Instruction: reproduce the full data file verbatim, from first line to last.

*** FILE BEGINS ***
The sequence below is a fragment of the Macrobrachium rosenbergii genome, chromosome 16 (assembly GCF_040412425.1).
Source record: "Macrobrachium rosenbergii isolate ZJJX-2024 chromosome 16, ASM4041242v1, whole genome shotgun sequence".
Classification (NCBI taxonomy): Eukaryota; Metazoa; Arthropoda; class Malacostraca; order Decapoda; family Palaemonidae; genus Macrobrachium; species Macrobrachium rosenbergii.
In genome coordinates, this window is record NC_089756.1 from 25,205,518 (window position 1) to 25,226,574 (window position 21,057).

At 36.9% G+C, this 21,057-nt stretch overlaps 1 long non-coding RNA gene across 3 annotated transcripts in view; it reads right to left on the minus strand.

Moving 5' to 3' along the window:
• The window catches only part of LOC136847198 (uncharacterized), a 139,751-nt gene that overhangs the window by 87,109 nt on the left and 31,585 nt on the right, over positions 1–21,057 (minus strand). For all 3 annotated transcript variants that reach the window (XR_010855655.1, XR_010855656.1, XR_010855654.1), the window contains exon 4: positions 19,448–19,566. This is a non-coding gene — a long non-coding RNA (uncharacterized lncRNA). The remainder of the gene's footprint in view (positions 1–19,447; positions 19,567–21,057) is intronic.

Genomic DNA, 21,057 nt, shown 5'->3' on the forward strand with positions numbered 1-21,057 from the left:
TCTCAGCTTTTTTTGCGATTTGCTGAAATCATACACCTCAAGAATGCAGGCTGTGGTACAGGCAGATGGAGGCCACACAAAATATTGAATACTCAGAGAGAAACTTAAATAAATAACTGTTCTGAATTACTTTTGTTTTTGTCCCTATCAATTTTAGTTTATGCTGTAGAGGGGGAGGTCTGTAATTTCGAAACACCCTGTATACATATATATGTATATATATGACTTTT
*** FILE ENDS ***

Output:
The sequence below is a fragment of the Macrobrachium rosenbergii genome, chromosome 16 (assembly GCF_040412425.1).
Source record: "Macrobrachium rosenbergii isolate ZJJX-2024 chromosome 16, ASM4041242v1, whole genome shotgun sequence".
Classification (NCBI taxonomy): Eukaryota; Metazoa; Arthropoda; class Malacostraca; order Decapoda; family Palaemonidae; genus Macrobrachium; species Macrobrachium rosenbergii.
In genome coordinates, this window is record NC_089756.1 from 25,205,518 (window position 1) to 25,226,574 (window position 21,057).

At 36.9% G+C, this 21,057-nt stretch overlaps 1 long non-coding RNA gene across 3 annotated transcripts in view; it reads right to left on the minus strand.

Moving 5' to 3' along the window:
• The window catches only part of LOC136847198 (uncharacterized), a 139,751-nt gene that overhangs the window by 87,109 nt on the left and 31,585 nt on the right, over positions 1–21,057 (minus strand). For all 3 annotated transcript variants that reach the window (XR_010855655.1, XR_010855656.1, XR_010855654.1), the window contains exon 4: positions 19,448–19,566. This is a non-coding gene — a long non-coding RNA (uncharacterized lncRNA). The remainder of the gene's footprint in view (positions 1–19,447; positions 19,567–21,057) is intronic.

Genomic DNA, 21,057 nt, shown 5'->3' on the forward strand with positions numbered 1-21,057 from the left:
TCTCAGCTTTTTTTGCGATTTGCTGAAATCATACACCTCAAGAATGCAGGCTGTGGTACAGGCAGATGGAGGCCACACAAAATATTGAATACTCAGAGAGAAACTTAAATAAATAACTGTTCTGAATTACTTTTGTTTTTGTCCCTATCAATTTTAGTTTATGCTGTAGAGGGGGAGGTCTGTAATTTCGAAACACCCTGTATACATATATATGTATATATATGACTTTT